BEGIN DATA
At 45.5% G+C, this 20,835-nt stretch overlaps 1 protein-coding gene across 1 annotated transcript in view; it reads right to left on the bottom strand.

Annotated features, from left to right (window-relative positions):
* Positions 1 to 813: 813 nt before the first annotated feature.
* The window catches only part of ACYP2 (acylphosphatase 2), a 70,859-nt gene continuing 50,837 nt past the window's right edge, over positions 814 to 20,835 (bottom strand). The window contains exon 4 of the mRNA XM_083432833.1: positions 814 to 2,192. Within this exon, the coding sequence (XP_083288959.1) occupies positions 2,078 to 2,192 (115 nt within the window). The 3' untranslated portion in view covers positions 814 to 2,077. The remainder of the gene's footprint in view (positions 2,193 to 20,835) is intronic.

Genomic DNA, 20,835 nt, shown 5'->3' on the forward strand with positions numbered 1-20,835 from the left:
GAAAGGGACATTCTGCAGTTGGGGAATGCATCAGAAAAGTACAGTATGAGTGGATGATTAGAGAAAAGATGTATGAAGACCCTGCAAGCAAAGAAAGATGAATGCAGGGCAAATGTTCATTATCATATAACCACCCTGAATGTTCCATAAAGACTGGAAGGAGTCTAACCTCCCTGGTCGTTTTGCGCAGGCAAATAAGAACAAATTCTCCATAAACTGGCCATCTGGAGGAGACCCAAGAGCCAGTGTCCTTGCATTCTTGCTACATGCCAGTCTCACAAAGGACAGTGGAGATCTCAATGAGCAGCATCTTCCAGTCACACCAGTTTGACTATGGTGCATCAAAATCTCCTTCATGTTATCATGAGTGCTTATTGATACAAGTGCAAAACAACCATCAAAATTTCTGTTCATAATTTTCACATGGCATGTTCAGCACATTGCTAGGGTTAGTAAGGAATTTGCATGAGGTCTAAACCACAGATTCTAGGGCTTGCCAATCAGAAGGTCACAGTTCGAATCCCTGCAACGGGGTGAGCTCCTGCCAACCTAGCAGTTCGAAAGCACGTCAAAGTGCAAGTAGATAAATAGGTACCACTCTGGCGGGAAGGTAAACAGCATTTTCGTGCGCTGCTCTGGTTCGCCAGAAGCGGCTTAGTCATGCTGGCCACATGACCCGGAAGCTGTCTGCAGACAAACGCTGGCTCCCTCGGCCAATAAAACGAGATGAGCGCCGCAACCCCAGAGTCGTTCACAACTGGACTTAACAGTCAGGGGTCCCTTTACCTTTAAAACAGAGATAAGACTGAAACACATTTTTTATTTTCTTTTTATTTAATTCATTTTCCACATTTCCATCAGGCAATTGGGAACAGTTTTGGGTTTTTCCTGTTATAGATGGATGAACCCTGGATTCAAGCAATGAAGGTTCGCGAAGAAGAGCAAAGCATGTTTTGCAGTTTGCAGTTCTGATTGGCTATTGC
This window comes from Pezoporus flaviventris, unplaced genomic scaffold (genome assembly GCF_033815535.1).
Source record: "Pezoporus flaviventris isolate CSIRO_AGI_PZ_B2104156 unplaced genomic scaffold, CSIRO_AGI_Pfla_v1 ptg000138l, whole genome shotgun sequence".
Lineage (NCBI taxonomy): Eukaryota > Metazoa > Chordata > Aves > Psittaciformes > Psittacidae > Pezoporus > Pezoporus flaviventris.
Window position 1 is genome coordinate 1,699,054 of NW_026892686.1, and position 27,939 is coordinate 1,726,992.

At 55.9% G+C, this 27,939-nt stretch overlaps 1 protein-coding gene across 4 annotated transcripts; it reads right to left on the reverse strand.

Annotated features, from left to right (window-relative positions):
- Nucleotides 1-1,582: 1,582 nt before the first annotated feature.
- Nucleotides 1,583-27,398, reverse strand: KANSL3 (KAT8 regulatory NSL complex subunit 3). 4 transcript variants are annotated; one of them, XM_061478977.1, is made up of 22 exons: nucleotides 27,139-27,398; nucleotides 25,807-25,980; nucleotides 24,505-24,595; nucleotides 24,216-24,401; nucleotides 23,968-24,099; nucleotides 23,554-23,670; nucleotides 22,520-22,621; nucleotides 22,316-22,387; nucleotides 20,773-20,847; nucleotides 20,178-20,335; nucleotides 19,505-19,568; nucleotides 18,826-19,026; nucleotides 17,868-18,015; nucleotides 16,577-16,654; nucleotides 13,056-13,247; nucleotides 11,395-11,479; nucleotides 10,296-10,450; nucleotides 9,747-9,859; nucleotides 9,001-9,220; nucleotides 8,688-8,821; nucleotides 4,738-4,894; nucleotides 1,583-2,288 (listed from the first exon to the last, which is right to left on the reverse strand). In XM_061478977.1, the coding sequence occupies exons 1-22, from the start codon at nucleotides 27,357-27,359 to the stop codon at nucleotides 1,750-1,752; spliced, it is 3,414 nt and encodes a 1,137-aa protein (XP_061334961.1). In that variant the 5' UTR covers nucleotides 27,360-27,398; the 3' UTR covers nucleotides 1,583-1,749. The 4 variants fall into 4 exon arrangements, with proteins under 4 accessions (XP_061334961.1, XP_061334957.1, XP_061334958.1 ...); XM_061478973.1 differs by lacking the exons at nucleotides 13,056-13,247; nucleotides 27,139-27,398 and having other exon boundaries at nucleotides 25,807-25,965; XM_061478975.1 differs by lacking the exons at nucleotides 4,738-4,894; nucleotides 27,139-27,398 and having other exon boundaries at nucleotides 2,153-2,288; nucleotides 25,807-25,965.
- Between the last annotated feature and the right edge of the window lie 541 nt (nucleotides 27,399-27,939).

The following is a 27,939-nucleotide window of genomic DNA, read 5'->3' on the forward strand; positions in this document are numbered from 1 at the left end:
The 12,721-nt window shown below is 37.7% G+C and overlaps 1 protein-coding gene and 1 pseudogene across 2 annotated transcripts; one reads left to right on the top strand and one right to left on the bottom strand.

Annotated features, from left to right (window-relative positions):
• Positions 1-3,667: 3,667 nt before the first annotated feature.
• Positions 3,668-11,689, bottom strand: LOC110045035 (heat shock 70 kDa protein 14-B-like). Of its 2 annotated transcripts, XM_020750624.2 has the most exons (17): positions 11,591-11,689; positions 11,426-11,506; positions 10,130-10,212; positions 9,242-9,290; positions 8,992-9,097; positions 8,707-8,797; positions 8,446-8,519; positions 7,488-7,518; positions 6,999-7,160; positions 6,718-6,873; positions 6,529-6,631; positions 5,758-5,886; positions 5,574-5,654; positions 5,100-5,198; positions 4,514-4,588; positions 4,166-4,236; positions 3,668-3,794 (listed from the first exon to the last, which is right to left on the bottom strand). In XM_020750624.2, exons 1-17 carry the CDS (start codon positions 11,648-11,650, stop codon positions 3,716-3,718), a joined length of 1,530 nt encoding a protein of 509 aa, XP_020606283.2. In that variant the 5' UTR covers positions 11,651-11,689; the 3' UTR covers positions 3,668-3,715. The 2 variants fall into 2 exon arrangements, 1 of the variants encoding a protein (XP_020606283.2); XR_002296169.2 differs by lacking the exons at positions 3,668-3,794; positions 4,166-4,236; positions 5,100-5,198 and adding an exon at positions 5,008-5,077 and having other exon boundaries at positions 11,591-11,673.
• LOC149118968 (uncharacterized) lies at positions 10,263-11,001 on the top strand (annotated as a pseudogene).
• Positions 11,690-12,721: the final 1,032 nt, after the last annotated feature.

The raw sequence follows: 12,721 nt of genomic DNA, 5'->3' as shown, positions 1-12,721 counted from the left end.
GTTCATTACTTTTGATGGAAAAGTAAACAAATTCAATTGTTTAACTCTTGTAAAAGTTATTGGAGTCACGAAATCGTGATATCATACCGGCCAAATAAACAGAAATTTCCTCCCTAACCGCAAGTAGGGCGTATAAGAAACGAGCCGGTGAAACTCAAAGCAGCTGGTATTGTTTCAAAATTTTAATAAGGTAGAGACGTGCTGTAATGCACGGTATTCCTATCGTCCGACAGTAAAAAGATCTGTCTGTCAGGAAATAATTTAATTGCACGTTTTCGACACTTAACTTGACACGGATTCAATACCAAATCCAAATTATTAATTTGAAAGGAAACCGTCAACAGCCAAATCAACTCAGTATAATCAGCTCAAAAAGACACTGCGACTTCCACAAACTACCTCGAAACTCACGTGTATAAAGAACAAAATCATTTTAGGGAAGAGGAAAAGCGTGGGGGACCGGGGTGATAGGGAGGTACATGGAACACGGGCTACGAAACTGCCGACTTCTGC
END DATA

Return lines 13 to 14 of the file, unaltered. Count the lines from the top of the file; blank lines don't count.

- Nucleotides 1-1,582: 1,582 nt before the first annotated feature.
- Nucleotides 1,583-27,398, reverse strand: KANSL3 (KAT8 regulatory NSL complex subunit 3). 4 transcript variants are annotated; one of them, XM_061478977.1, is made up of 22 exons: nucleotides 27,139-27,398; nucleotides 25,807-25,980; nucleotides 24,505-24,595; nucleotides 24,216-24,401; nucleotides 23,968-24,099; nucleotides 23,554-23,670; nucleotides 22,520-22,621; nucleotides 22,316-22,387; nucleotides 20,773-20,847; nucleotides 20,178-20,335; nucleotides 19,505-19,568; nucleotides 18,826-19,026; nucleotides 17,868-18,015; nucleotides 16,577-16,654; nucleotides 13,056-13,247; nucleotides 11,395-11,479; nucleotides 10,296-10,450; nucleotides 9,747-9,859; nucleotides 9,001-9,220; nucleotides 8,688-8,821; nucleotides 4,738-4,894; nucleotides 1,583-2,288 (listed from the first exon to the last, which is right to left on the reverse strand). In XM_061478977.1, the coding sequence occupies exons 1-22, from the start codon at nucleotides 27,357-27,359 to the stop codon at nucleotides 1,750-1,752; spliced, it is 3,414 nt and encodes a 1,137-aa protein (XP_061334961.1). In that variant the 5' UTR covers nucleotides 27,360-27,398; the 3' UTR covers nucleotides 1,583-1,749. The 4 variants fall into 4 exon arrangements, with proteins under 4 accessions (XP_061334961.1, XP_061334957.1, XP_061334958.1 ...); XM_061478973.1 differs by lacking the exons at nucleotides 13,056-13,247; nucleotides 27,139-27,398 and having other exon boundaries at nucleotides 25,807-25,965; XM_061478975.1 differs by lacking the exons at nucleotides 4,738-4,894; nucleotides 27,139-27,398 and having other exon boundaries at nucleotides 2,153-2,288; nucleotides 25,807-25,965.